What’s the job you want after this one?
If you’ve never been asked this question in an interview or answered it with your current manager then I feel sorry for you. I’m fond of both asking and answering this question because no matter where you are in your career it will force you to deal with an absolute truth — there are things that you should be doing right now to help you land your next job and you’re probably not doing any of them.
In the 90s there was a comedy show called In Living Color that featured a sketch about a West Indian Family by the name of the Headleys. Every member of the Headley Family had at least five jobs. They were known as the hardest working family in America. Whenever watching their latest misadventures the audience would wait for that episode’s payoff: the family matriarch would learn that someone only had one job and would freak out and run around hysterically in disbelief. Who has just one job?
The thought of only having one job didn’t make sense to the Headleys and it doesn’t make sense to me! No one has just one job and if you’ve read this far already I’d argue that you have at least two.
Your second job is learning new skills and gaining relevant experience so that you can land the job you’d like to have after this one.
So this requires being honest and asking yourself what is the job that you want after this one? This is a little bit different than asking yourself what you’d like to do in five or ten years. That’s higher level strategic thinking and by asking this particular question we are trying to be tactical and focus on the here and now. Don’t think about what’d you like to be doing eventually think about what you want to be doing tomorrow.
If you already have the necessary skills, knowledge and experience to land that next job then honestly — what the fuck are you still doing at your current job? Your career trajectory should always be up! Your employer better be challenging you and giving you more responsibility.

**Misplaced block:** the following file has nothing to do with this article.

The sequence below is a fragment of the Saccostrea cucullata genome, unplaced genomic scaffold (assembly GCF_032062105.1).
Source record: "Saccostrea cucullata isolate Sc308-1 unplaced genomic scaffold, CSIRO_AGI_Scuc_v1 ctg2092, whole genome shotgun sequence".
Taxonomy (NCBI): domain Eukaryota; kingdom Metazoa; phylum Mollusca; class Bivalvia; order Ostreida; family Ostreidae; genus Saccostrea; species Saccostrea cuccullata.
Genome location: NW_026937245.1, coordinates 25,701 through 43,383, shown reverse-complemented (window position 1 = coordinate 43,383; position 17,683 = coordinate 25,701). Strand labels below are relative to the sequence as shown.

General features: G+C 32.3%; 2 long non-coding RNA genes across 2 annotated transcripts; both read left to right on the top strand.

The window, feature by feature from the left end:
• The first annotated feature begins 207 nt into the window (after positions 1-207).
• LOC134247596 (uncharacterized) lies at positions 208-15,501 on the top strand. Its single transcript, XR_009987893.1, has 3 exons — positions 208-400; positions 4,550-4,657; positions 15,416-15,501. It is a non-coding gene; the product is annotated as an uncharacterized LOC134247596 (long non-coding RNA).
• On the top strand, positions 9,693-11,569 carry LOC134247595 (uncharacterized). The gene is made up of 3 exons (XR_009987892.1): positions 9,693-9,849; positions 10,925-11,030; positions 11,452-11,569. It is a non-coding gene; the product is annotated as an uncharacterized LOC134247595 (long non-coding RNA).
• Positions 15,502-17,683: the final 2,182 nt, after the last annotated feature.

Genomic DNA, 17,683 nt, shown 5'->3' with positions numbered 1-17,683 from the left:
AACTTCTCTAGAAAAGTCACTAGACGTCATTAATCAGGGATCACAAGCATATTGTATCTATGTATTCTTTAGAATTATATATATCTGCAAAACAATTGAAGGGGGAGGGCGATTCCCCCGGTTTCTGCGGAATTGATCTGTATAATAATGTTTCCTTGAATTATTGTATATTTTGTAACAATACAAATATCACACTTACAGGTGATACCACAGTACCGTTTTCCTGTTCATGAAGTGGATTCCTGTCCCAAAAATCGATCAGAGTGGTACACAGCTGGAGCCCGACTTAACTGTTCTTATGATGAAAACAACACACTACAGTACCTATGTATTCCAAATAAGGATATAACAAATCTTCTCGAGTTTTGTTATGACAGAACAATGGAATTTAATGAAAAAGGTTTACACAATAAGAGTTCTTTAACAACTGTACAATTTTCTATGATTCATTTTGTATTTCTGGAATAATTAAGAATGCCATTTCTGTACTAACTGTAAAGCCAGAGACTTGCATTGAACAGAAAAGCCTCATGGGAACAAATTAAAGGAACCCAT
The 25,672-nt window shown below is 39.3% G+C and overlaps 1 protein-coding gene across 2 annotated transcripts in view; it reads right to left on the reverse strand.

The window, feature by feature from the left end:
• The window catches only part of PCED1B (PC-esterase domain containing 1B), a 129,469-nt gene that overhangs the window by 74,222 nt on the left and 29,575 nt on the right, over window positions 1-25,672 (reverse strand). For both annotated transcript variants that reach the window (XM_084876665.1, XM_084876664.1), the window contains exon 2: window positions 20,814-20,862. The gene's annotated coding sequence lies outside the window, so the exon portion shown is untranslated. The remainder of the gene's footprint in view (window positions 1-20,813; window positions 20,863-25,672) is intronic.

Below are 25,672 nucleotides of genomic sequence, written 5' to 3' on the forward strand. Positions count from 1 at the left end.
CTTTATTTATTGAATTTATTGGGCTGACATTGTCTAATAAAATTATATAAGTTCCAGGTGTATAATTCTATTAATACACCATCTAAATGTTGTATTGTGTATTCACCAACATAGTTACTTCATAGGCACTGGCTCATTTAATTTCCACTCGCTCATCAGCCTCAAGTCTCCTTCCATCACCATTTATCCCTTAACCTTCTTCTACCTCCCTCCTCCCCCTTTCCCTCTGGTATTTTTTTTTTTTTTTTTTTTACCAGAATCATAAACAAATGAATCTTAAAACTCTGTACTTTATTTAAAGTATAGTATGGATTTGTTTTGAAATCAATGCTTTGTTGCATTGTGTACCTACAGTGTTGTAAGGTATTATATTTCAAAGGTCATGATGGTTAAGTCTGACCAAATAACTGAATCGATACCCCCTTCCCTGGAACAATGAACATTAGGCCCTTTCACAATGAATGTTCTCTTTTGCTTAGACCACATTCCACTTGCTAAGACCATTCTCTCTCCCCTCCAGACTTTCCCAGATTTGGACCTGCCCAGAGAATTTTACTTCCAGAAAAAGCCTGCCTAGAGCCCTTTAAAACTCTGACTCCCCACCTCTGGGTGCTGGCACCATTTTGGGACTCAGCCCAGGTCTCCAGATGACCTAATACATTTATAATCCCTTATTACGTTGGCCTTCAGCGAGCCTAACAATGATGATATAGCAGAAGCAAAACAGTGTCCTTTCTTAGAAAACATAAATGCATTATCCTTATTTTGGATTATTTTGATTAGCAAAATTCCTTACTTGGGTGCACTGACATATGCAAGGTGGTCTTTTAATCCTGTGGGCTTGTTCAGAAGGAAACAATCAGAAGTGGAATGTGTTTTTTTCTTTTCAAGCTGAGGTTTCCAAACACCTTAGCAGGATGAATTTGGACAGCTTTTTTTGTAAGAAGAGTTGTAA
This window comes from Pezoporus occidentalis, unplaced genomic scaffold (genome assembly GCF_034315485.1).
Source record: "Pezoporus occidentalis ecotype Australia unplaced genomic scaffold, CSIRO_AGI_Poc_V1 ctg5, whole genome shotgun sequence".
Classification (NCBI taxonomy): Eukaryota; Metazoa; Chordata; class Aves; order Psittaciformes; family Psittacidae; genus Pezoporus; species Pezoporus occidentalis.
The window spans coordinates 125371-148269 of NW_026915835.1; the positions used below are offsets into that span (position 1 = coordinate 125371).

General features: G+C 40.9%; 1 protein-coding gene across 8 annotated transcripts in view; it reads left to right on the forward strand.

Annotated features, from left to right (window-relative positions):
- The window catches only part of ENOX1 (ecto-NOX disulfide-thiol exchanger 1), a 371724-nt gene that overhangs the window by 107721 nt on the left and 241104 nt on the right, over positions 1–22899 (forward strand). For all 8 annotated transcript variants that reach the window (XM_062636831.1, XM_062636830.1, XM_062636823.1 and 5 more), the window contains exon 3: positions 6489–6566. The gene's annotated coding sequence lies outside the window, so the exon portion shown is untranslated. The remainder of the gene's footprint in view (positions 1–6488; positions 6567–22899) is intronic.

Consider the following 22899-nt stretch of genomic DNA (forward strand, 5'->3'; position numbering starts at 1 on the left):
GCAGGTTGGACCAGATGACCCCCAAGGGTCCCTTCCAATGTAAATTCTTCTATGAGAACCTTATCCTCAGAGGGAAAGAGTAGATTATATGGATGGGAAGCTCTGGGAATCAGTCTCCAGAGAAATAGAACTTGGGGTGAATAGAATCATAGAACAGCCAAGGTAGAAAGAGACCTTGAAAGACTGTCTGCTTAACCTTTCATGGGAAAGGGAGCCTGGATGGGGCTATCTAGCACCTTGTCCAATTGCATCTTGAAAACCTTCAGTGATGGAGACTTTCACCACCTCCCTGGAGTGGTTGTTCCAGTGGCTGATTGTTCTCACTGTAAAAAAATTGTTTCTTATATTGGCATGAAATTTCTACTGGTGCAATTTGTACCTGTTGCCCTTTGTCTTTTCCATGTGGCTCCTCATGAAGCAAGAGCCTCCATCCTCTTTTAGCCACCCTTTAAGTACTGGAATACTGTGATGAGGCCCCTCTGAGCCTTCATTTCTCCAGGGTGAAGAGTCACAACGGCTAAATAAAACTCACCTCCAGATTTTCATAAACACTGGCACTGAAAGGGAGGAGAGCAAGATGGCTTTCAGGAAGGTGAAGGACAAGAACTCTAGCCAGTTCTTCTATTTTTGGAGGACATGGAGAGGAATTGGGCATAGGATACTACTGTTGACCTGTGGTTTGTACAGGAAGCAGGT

If you don’t have those skills or knowledge then do a gap analysis and figure out what you’re missing. Come up with a plan as to how to start filling in those gaps immediately and most importantly start executing. It really does not matter where you start as long as you start. On that note I’d actually recommend discussing this with your current manager.
Part of your current manager’s job is to help you advance in your career and to grow. Most people will not stay with their current employer for life. Your employer gets a certain amount of value out of you and you should get a certain amount of value from your employer (in addition to your paycheck).
It doesn’t mean that you’re planning to walk out of the door tomorrow. Keeping this in mind your manager should be more than happy to help you out. If they aren’t then you probably have bigger problems to worry about.
So, get to work. Second work.